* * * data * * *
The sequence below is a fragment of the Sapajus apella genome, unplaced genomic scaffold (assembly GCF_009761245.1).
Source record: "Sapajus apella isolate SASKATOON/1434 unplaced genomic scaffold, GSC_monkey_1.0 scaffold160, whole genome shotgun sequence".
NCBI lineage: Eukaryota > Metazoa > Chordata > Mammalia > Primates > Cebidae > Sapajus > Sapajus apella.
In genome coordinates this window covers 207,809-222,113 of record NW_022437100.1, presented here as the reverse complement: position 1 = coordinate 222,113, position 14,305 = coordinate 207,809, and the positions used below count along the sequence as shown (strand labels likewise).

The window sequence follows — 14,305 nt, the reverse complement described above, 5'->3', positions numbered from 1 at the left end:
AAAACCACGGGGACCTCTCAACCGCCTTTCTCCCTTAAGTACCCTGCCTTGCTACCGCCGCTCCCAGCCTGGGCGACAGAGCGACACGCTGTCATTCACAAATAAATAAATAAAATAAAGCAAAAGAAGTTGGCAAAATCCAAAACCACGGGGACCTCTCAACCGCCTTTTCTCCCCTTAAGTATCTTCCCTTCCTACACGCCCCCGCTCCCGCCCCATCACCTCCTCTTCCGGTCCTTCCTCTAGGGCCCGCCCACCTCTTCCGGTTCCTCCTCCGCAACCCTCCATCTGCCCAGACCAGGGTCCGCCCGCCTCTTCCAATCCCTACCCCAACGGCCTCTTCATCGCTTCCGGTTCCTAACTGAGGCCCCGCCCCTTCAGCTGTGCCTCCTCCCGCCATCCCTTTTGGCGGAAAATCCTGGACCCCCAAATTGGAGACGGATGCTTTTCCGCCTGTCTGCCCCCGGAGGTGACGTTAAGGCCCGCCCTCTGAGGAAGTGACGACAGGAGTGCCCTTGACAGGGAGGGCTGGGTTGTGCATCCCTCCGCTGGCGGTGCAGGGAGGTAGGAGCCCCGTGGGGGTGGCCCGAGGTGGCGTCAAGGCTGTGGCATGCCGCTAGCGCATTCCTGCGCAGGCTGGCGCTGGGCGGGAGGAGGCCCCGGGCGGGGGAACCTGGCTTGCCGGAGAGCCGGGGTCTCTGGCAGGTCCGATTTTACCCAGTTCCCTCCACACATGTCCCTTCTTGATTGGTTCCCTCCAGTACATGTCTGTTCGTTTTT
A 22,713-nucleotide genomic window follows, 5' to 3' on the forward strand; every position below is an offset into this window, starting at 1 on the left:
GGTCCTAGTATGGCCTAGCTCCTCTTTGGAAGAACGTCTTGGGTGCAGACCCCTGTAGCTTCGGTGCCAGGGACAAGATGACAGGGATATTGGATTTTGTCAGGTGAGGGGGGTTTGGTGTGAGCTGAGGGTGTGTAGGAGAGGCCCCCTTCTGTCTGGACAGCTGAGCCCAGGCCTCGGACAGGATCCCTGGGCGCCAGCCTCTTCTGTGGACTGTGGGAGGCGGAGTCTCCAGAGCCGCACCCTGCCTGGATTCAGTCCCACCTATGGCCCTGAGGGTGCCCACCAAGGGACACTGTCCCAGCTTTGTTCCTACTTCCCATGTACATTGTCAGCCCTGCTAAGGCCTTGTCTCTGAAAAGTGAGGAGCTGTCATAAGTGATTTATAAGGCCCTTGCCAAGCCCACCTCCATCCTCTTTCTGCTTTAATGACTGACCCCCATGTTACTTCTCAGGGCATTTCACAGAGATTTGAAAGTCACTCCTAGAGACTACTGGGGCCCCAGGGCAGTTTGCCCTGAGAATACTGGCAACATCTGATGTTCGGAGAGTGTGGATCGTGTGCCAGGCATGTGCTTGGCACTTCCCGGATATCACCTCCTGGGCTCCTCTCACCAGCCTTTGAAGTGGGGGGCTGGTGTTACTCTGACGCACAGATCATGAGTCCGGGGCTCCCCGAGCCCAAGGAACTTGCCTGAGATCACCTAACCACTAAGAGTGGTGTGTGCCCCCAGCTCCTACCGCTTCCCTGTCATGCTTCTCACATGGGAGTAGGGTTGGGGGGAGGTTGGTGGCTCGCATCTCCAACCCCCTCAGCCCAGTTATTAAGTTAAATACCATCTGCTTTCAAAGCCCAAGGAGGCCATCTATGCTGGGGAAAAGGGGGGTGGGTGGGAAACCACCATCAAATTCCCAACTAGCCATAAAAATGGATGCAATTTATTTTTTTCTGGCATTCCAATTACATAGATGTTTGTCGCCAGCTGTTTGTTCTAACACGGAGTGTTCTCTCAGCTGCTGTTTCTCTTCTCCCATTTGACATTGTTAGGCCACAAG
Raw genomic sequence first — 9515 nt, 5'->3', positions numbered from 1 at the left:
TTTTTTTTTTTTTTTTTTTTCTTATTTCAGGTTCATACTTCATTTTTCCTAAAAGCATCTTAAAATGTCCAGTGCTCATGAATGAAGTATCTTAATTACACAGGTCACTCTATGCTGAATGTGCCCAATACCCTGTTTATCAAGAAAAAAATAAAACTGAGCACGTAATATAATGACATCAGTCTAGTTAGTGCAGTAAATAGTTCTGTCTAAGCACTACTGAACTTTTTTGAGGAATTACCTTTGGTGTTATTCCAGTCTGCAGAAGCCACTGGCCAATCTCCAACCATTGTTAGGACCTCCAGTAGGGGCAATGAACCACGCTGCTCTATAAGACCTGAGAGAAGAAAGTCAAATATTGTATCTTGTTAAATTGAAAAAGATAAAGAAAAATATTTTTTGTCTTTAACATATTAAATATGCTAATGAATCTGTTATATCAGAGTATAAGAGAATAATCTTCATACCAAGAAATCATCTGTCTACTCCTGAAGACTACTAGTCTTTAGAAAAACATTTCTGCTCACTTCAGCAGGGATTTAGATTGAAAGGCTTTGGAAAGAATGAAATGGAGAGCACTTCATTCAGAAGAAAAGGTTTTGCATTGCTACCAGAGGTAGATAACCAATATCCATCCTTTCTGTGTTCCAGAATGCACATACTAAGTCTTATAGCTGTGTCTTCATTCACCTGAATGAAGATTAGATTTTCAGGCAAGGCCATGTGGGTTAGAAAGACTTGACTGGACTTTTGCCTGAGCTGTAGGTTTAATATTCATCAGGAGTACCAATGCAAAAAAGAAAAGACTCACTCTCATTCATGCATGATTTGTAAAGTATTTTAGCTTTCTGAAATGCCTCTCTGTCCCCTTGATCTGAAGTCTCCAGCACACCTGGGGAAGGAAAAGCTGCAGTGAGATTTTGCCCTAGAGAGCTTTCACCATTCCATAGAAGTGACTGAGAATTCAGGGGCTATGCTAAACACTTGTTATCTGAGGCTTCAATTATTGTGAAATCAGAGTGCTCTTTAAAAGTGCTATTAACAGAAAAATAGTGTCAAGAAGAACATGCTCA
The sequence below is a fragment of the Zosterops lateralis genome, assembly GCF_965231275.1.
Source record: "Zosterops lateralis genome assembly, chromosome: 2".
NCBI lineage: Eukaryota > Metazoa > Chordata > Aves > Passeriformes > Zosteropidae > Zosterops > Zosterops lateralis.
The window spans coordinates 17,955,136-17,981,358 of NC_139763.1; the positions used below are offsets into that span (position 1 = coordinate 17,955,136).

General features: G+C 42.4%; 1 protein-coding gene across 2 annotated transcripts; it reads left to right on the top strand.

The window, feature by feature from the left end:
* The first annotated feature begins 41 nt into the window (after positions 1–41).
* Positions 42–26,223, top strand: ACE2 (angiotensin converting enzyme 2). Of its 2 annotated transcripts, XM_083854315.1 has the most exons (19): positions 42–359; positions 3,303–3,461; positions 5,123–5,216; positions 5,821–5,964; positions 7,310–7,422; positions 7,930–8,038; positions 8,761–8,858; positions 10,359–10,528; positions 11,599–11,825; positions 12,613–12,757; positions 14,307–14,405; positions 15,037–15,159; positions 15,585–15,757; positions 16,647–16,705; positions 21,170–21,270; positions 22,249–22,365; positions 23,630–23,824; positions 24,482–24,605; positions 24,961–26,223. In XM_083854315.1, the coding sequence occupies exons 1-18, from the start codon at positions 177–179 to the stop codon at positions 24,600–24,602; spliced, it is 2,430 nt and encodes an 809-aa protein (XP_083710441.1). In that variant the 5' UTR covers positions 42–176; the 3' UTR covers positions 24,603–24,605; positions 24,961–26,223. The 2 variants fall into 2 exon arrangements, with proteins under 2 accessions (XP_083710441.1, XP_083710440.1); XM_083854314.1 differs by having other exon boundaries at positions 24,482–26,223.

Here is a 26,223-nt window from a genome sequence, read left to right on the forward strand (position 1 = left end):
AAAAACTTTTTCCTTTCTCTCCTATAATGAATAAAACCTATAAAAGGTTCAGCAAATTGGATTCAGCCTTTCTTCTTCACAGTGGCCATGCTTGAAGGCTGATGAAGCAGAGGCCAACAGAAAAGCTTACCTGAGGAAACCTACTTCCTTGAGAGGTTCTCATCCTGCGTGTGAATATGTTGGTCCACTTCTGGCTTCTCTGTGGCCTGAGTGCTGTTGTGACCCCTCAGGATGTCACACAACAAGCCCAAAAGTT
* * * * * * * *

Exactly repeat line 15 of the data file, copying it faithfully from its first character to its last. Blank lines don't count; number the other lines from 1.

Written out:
General features: G+C 42.4%; 1 protein-coding gene across 2 annotated transcripts; it reads left to right on the top strand.